Regardless of how long I live outside of Canada, I regularly follow the news of my birthplace. I look at the local news, catch up on the politics, read the business section and yes I read the crime/justice section too. Recently a very high profile sexual assault case came to its conclusion in a Toronto courtroom. For weeks and months ahead of the verdict, Canadians talked about it at the water cooler, over dinner and as you can image over every social media platform possible. It was fascinating and gut-wrenching at the same time.
A curse where complainants, victims, witnesses are scrutinized as much, if not more than the accused. Some would say that this is not fair, but our entire justice system is based on the presumption of innocence and the burden of proof beyond a reasonable doubt. Within the justice system, decisions are based very often on circumstantial evidence and credibility of evidence and witnesses must come into play. In this case, the accused was acquitted. Some say justice was not served. Marie Henein said it best during an interview with the CBC’s Peter Mansbridge “Justice does not mean that you are guaranteed a result that you want”.
What made this high-profile case even more controversial was that the defense attorney was female. How dare she practice her profession by defending a man against sexual assault allegations. It has been said she is a traitor to her gender. I watched and read an outpouring of support for the complainants, only to be outdone by the vitriol towards Marie Henein (defense attorney) and the justice system. Comments like “You have just set women’s right backs 70 years.” and “feels like a betrayal from a sister” played out on Facebook. It was excruciating for me to witness a feminist backlash towards Marie Henein, someone I don’t even know. It was just the principle that she was doing her job just like a surgeon and was being chastised for doing it properly.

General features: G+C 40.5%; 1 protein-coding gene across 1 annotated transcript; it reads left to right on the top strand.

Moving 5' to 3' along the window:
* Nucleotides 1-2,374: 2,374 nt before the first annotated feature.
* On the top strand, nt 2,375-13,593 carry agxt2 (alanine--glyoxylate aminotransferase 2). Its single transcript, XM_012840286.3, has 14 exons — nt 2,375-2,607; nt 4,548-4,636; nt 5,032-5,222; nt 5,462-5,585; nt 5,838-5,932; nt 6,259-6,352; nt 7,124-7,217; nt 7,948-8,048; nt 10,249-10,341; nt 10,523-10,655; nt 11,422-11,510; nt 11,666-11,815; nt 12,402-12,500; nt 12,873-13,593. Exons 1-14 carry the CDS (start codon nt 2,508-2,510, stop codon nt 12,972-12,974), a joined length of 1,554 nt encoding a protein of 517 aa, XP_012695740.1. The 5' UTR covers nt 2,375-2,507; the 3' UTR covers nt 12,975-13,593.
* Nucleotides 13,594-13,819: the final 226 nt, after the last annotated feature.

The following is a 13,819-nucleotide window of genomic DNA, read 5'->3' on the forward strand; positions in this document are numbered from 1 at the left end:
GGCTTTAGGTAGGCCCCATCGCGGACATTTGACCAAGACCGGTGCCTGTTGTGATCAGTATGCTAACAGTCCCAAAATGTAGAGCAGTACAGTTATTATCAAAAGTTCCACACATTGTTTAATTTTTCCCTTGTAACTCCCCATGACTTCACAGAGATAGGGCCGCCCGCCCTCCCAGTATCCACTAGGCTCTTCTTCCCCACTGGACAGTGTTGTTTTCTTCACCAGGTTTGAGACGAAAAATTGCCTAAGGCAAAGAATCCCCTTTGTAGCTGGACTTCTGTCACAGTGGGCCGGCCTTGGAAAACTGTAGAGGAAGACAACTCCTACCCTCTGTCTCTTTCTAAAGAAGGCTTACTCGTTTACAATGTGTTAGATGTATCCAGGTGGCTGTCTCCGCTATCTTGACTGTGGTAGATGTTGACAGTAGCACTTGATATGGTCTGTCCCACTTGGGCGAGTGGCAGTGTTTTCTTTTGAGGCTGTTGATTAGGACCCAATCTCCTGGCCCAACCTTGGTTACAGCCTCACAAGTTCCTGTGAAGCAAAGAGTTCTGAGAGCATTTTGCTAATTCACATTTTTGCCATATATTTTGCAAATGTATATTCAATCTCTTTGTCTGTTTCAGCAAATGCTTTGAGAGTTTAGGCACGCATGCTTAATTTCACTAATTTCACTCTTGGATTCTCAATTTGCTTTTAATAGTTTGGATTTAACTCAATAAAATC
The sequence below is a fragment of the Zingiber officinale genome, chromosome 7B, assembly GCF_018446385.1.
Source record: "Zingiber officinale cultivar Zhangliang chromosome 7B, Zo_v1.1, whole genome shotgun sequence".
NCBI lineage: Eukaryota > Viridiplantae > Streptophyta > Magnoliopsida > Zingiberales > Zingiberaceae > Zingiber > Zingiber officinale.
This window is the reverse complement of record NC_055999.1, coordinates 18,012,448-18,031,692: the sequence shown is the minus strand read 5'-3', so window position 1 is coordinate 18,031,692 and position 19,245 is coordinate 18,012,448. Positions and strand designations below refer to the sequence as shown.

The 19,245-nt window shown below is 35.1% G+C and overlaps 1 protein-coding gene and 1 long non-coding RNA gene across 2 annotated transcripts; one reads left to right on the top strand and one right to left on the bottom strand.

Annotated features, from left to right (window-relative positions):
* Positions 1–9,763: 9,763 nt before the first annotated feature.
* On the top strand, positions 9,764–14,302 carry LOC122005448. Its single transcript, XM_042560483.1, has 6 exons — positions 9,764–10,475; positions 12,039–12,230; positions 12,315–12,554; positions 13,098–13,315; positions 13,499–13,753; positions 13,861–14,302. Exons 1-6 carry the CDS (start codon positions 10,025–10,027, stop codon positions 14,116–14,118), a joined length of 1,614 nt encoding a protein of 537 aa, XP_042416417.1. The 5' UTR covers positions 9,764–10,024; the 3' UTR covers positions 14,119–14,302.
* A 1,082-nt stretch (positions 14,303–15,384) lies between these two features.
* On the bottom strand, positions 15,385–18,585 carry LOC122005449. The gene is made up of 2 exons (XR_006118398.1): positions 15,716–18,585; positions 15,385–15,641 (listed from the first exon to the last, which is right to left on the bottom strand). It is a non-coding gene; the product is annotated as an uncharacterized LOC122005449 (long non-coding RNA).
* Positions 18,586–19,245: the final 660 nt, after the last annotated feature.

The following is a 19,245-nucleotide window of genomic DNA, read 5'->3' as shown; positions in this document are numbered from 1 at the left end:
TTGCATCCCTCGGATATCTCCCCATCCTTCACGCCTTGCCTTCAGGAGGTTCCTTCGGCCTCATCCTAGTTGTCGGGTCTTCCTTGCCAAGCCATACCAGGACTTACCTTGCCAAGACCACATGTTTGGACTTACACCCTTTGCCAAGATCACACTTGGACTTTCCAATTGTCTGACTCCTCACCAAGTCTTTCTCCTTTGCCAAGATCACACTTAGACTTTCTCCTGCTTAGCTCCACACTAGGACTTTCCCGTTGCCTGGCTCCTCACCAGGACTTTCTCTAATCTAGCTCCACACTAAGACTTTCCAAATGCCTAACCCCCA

During the last two years, I have been talking to people about the feminist label. It is a polarizing topic almost all of the time. I have many friends that proudly use the term, some perhaps offended when I indicate that I am not completely comfortable with that label. Their response…Do you not believe in women’s rights? Of course, I do! What I find extraordinary and complex is the concept of feminism should be bringing females together. Unfortunately, what I am seeing is more and more division and judgment. In my opinion, it is this division that is setting women’s progress back in time.
I considered myself a feminist, but I have views that do not align with feminism. So I coined the term and adopted a label of an “in-between” feminist. For me, It is a concept that feminism is a continuum. It allows all humans that believe in women’s rights and equality to figure out where they fit within a broad definition and to work together, have dispassionate discussions that are constructive and inclusive.
I am not a lawyer or a judge. But I have been a participant in the Canadian justice system. My parent’s divorce was acrimonious such that at age 12 I became part of the court proceedings. Whether it be a criminal or civil matter, as Marie Henein said in her interview “time in the court system is a devastating time for many people”. “It is something that you will carry with you always”. But despite this forever experience, I am thankful to have a justice system that is a blessing and a curse. My hope is that humans can see themselves within this feminist continuum that is an inclusive and accepting community of people that believe in women’s rights in a dispassionate and constructive way. There has to be a way that we can support victims and complainants without tearing down women attorneys and judges of either gender.
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